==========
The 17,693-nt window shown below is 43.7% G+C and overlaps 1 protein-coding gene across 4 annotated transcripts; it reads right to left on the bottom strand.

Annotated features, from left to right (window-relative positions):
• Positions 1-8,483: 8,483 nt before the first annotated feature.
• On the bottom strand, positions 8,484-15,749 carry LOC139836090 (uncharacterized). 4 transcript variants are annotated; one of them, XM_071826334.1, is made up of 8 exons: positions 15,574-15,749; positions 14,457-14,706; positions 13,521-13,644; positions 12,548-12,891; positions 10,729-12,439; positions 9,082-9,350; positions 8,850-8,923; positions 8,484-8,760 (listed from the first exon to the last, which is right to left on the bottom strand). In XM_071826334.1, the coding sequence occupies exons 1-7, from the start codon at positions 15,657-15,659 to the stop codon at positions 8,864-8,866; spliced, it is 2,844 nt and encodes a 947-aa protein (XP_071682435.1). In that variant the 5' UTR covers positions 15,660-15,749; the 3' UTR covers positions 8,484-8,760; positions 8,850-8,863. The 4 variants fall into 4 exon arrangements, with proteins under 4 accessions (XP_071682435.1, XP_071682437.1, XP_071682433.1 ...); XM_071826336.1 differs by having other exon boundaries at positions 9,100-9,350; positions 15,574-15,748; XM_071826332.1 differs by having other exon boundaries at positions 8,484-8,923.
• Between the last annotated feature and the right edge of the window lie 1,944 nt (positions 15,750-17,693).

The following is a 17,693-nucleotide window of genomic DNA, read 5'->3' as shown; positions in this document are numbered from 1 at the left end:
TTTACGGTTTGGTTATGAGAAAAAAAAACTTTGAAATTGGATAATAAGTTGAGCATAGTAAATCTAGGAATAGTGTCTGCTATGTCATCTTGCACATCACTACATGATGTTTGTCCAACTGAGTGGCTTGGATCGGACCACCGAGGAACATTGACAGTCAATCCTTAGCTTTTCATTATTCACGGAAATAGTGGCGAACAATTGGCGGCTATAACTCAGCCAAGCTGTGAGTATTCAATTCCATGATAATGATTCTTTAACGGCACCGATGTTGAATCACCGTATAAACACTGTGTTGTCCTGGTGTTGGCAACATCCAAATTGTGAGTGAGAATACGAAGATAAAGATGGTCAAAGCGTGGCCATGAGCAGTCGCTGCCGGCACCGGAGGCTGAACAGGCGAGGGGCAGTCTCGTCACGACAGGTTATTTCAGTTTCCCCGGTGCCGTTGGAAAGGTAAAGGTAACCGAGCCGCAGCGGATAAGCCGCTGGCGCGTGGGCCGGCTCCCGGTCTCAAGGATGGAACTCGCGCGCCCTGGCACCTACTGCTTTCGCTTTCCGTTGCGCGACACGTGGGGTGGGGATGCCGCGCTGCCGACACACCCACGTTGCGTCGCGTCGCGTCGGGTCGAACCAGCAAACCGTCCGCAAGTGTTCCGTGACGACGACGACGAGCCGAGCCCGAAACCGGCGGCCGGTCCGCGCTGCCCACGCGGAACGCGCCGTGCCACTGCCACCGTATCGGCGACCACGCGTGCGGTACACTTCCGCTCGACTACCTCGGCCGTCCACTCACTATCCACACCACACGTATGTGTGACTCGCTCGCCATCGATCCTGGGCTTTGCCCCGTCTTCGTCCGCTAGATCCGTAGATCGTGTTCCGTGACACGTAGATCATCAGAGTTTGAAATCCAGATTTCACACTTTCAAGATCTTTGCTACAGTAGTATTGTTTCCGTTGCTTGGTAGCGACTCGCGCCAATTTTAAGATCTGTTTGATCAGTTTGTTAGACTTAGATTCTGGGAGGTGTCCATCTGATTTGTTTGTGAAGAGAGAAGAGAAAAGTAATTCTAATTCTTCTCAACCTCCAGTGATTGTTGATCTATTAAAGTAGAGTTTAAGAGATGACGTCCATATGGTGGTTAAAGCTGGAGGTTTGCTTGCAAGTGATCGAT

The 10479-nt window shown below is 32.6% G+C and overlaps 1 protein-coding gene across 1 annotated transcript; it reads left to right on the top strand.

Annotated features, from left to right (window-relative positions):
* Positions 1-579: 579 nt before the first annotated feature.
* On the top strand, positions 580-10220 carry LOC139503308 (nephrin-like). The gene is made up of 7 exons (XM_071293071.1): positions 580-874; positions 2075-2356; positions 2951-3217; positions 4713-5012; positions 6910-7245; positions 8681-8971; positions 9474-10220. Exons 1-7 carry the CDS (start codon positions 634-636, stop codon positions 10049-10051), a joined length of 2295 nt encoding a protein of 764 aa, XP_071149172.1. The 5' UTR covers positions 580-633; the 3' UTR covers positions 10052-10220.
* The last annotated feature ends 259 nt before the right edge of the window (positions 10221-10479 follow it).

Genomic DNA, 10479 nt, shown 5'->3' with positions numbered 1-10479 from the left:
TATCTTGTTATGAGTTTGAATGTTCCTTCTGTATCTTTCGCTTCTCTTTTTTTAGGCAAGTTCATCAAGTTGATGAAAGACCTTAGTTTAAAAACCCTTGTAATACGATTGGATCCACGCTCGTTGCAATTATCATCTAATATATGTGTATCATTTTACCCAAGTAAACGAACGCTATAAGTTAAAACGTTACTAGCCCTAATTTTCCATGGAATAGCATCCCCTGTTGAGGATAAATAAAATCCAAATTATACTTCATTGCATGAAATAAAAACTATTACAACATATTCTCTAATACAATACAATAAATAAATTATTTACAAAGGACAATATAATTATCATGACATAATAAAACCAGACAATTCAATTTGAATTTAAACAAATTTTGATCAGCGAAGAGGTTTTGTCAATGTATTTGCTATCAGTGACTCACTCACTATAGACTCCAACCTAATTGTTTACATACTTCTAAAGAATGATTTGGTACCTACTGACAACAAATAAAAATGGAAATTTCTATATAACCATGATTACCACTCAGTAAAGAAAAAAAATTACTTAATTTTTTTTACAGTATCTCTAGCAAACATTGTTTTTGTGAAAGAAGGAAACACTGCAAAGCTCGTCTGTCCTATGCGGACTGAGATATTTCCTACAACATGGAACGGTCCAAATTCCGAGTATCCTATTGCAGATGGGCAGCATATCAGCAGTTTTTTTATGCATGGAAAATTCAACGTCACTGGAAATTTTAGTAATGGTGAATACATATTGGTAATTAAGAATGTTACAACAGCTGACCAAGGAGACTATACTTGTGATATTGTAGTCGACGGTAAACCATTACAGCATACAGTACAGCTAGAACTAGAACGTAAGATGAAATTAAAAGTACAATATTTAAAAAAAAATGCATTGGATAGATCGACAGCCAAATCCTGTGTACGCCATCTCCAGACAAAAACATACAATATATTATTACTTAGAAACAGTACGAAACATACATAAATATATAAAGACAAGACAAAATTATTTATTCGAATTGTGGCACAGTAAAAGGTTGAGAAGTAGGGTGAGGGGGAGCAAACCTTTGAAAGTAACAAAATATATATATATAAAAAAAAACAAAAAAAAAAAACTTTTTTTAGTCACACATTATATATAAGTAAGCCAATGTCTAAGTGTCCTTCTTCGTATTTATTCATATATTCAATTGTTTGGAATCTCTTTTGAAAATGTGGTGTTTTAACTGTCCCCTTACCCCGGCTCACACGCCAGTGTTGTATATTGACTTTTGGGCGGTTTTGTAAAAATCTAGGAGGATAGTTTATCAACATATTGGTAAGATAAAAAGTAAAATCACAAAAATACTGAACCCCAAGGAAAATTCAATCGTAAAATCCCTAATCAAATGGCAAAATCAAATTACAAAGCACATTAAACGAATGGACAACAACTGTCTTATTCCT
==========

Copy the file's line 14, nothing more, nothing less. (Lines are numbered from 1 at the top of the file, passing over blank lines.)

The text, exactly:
TATCTTGTTATGAGTTTGAATGTTCCTTCTGTATCTTTCGCTTCTCTTTTTTTAGGCAAGTTCATCAAGTTGATGAAAGACCTTAGTTTAAAAACCCTTGTAATACGATTGGATCCACGCTCGTTGCAATTATCATCTAATATATGTGTATCATTTTACCCAAGTAAACGAACGCTATAAGTTAAAACGTTACTAGCCCTAATTTTCCATGGAATAGCATCCCCTGTTGAGGATAAATAAAATCCAAATTATACTTCATTGCATGAAATAAAAACTATTACAACATATTCTCTAATACAATACAATAAATAAATTATTTACAAAGGACAATATAATTATCATGACATAATAAAACCAGACAATTCAATTTGAATTTAAACAAATTTTGATCAGCGAAGAGGTTTTGTCAATGTATTTGCTATCAGTGACTCACTCACTATAGACTCCAACCTAATTGTTTACATACTTCTAAAGAATGATTTGGTACCTACTGACAACAAATAAAAATGGAAATTTCTATATAACCATGATTACCACTCAGTAAAGAAAAAAAATTACTTAATTTTTTTTACAGTATCTCTAGCAAACATTGTTTTTGTGAAAGAAGGAAACACTGCAAAGCTCGTCTGTCCTATGCGGACTGAGATATTTCCTACAACATGGAACGGTCCAAATTCCGAGTATCCTATTGCAGATGGGCAGCATATCAGCAGTTTTTTTATGCATGGAAAATTCAACGTCACTGGAAATTTTAGTAATGGTGAATACATATTGGTAATTAAGAATGTTACAACAGCTGACCAAGGAGACTATACTTGTGATATTGTAGTCGACGGTAAACCATTACAGCATACAGTACAGCTAGAACTAGAACGTAAGATGAAATTAAAAGTACAATATTTAAAAAAAAATGCATTGGATAGATCGACAGCCAAATCCTGTGTACGCCATCTCCAGACAAAAACATACAATATATTATTACTTAGAAACAGTACGAAACATACATAAATATATAAAGACAAGACAAAATTATTTATTCGAATTGTGGCACAGTAAAAGGTTGAGAAGTAGGGTGAGGGGGAGCAAACCTTTGAAAGTAACAAAATATATATATATAAAAAAAAACAAAAAAAAAAAACTTTTTTTAGTCACACATTATATATAAGTAAGCCAATGTCTAAGTGTCCTTCTTCGTATTTATTCATATATTCAATTGTTTGGAATCTCTTTTGAAAATGTGGTGTTTTAACTGTCCCCTTACCCCGGCTCACACGCCAGTGTTGTATATTGACTTTTGGGCGGTTTTGTAAAAATCTAGGAGGATAGTTTATCAACATATTGGTAAGATAAAAAGTAAAATCACAAAAATACTGAACCCCAAGGAAAATTCAATCGTAAAATCCCTAATCAAATGGCAAAATCAAATTACAAAGCACATTAAACGAATGGACAACAACTGTCTTATTCCT